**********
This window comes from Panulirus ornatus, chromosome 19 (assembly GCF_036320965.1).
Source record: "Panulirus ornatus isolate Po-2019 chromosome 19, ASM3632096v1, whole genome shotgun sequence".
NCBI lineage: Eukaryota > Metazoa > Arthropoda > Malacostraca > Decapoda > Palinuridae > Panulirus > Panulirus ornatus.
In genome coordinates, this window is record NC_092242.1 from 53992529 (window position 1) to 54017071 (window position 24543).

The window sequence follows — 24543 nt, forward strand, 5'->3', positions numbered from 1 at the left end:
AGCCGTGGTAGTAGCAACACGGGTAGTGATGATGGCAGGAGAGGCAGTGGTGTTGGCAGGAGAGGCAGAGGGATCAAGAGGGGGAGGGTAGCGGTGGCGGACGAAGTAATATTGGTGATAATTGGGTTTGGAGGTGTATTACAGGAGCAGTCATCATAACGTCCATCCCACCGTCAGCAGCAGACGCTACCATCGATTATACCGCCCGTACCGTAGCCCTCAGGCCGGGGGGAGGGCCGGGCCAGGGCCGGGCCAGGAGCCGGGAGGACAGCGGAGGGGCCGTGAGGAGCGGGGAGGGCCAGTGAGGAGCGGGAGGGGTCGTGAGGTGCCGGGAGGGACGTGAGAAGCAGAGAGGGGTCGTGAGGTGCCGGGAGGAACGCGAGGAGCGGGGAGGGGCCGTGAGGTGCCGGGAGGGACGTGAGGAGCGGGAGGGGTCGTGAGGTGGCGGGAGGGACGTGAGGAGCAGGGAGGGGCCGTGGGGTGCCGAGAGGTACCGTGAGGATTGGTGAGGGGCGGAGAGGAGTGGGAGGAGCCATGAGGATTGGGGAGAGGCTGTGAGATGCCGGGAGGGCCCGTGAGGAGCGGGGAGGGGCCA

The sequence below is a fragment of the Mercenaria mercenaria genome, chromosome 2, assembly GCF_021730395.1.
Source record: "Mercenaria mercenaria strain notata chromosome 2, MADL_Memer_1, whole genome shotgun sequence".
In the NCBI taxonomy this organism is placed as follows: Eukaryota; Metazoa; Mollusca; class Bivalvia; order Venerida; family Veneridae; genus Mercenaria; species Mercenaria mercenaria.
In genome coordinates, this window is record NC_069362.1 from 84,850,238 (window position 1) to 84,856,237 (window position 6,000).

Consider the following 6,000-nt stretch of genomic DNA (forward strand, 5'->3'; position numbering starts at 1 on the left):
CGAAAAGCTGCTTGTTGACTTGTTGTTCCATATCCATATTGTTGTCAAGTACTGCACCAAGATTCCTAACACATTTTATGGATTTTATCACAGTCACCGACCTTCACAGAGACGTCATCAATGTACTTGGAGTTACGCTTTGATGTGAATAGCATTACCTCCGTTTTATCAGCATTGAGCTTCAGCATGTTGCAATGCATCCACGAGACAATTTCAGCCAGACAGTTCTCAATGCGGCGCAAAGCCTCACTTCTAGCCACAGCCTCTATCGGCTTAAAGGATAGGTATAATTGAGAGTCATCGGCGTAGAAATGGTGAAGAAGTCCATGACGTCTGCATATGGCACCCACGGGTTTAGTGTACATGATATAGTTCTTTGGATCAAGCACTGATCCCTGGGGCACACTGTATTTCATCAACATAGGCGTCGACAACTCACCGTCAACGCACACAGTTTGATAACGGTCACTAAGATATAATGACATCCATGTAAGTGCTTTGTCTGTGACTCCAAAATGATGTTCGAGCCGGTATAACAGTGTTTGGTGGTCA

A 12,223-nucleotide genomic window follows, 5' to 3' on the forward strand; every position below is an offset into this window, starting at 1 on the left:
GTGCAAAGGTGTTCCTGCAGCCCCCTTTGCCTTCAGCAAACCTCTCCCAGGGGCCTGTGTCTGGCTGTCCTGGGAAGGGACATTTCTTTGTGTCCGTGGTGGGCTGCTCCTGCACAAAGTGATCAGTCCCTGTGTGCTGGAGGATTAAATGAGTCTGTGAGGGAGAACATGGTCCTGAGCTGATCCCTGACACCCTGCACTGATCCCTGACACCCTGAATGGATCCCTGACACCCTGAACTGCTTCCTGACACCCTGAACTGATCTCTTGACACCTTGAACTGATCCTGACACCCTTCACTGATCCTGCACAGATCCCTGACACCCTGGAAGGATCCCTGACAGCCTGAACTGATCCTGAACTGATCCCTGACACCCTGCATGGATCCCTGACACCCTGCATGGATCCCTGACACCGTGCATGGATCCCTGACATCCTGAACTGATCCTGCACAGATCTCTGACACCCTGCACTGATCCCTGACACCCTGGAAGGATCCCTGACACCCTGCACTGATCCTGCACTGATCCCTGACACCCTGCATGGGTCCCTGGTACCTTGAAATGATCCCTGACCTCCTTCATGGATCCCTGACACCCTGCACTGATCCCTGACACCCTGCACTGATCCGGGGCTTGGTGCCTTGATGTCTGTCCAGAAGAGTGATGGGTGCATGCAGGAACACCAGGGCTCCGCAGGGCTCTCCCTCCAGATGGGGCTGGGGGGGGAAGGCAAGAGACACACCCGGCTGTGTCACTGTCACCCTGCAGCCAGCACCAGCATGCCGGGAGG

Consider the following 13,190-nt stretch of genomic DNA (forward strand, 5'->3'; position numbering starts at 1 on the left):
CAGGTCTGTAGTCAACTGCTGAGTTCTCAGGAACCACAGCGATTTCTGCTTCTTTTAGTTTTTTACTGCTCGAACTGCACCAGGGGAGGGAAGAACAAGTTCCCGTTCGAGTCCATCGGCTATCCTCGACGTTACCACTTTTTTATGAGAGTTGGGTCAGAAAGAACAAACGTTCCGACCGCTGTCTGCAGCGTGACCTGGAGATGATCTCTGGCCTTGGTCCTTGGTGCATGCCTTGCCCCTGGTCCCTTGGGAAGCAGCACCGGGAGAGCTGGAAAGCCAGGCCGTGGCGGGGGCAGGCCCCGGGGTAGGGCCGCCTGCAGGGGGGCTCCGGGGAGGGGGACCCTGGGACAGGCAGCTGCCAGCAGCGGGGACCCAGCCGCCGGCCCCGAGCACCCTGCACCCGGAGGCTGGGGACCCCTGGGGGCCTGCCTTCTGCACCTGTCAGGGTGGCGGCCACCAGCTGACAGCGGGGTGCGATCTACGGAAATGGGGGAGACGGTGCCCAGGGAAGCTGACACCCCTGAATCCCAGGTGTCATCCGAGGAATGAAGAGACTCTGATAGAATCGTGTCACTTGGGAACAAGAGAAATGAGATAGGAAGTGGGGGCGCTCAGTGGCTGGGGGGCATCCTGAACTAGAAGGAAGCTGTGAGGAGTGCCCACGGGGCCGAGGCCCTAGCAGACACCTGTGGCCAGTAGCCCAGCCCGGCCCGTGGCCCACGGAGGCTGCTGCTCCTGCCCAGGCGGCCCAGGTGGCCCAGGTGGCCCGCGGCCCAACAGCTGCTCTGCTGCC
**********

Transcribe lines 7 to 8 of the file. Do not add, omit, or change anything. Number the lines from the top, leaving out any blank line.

The sequence below is a fragment of the Mercenaria mercenaria genome, chromosome 2, assembly GCF_021730395.1.
Source record: "Mercenaria mercenaria strain notata chromosome 2, MADL_Memer_1, whole genome shotgun sequence".